What it is:
How it works (Example):
For example, let’s say Joe purchases stock in Company XYZ. If Joe buys A-shares, a single A-share may give him six votes instead of one. It will also place him at the front of the line when dividends are issued. However, if Joe were to buy B-shares, he may receive only one or two votes per share, and would be at a lower priority for dividend payments.
Why it Matters:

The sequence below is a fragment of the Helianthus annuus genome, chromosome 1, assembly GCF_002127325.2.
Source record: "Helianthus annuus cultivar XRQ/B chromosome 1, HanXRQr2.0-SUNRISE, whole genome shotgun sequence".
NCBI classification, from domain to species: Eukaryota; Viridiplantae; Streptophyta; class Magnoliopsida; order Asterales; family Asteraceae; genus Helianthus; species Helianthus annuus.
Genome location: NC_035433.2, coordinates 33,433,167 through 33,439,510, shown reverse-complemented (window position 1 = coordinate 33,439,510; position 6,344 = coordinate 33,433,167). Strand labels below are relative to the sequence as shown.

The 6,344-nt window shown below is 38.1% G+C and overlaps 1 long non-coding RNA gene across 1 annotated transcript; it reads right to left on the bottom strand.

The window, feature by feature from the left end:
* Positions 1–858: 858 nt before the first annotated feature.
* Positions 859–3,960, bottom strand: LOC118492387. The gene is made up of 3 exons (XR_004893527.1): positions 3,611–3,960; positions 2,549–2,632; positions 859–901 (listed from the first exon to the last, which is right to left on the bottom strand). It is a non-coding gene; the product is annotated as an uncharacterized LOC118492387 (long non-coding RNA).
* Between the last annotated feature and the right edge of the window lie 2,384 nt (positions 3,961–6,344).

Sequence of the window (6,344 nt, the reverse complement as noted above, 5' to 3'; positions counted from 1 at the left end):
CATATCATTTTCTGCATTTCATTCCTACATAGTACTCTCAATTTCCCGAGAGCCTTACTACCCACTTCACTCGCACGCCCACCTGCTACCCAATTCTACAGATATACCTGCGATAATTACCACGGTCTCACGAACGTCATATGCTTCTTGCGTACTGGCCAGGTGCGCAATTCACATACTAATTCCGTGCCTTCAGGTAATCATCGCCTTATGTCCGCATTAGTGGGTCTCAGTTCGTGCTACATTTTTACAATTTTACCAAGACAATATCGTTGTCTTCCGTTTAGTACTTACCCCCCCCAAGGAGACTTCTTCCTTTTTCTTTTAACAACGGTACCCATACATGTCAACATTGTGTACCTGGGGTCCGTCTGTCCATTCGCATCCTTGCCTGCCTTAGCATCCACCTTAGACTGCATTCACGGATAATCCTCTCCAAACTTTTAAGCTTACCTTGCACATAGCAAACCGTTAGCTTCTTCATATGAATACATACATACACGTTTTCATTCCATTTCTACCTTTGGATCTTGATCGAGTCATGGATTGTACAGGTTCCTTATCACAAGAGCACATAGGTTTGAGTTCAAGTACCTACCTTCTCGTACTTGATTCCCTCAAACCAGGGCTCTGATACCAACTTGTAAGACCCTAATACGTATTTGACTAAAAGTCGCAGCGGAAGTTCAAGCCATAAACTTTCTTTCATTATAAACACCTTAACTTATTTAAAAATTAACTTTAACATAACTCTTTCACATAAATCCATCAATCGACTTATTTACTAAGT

While A-shares offer shareholders more benefits, if the company issuing the stock is well-managed, retail investors needn't be concerned about the different classes of stock. In most cases, different shares are issued to give the company managers, insiders and directors a greater degree of power over the company -- and to provide a better defense against events like hostile takeover attempts. It should also be noted also that differences in share class do not affect the average investor’s share of the profits or benefits from the overall success of the company.